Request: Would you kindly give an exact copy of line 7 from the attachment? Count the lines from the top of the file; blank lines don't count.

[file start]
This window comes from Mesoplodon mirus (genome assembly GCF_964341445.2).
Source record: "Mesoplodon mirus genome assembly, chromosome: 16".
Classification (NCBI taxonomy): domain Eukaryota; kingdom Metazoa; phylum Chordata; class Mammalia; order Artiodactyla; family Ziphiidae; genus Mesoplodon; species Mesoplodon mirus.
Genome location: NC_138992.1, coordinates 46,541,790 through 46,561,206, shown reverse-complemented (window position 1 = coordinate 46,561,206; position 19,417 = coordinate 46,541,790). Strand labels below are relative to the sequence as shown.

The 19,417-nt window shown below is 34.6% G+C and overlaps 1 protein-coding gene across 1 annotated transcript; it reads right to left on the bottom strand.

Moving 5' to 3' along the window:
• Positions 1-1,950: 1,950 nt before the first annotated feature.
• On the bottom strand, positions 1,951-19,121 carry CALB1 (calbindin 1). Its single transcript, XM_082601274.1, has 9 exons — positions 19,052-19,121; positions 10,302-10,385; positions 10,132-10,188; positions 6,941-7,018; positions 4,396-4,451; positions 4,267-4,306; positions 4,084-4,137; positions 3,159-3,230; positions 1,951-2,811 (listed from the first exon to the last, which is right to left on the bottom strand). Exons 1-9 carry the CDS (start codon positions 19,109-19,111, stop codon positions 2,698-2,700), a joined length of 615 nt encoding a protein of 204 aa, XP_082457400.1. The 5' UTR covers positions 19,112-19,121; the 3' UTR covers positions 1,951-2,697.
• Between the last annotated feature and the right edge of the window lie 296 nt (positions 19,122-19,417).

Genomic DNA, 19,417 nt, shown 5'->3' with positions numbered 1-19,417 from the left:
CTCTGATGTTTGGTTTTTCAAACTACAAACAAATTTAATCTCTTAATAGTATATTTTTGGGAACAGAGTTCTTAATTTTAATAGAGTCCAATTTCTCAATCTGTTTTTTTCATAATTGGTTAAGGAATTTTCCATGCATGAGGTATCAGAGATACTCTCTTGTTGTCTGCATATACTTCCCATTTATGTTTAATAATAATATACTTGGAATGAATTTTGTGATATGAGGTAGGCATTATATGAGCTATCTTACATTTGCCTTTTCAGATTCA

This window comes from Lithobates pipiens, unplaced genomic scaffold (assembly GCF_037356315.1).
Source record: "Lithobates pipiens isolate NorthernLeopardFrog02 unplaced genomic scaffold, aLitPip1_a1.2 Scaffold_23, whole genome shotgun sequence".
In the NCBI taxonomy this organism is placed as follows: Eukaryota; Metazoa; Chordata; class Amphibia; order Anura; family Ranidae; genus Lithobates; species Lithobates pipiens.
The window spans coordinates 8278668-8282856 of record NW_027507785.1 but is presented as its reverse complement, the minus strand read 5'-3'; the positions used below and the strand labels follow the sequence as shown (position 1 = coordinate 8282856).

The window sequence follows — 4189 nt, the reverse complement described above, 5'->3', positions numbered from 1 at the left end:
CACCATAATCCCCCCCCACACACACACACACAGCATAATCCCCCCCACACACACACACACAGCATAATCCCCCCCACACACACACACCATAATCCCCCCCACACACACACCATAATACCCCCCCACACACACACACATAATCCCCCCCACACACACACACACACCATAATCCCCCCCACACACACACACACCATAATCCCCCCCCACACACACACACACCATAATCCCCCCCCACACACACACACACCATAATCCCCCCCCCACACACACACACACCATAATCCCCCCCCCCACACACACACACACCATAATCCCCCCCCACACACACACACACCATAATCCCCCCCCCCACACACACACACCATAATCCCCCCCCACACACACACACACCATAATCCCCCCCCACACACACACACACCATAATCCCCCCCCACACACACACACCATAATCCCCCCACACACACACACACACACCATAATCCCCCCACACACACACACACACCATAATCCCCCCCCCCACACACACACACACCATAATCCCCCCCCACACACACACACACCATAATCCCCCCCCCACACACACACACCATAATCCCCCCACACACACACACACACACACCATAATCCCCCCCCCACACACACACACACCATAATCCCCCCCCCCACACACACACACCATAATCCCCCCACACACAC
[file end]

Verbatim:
• Positions 1-1,950: 1,950 nt before the first annotated feature.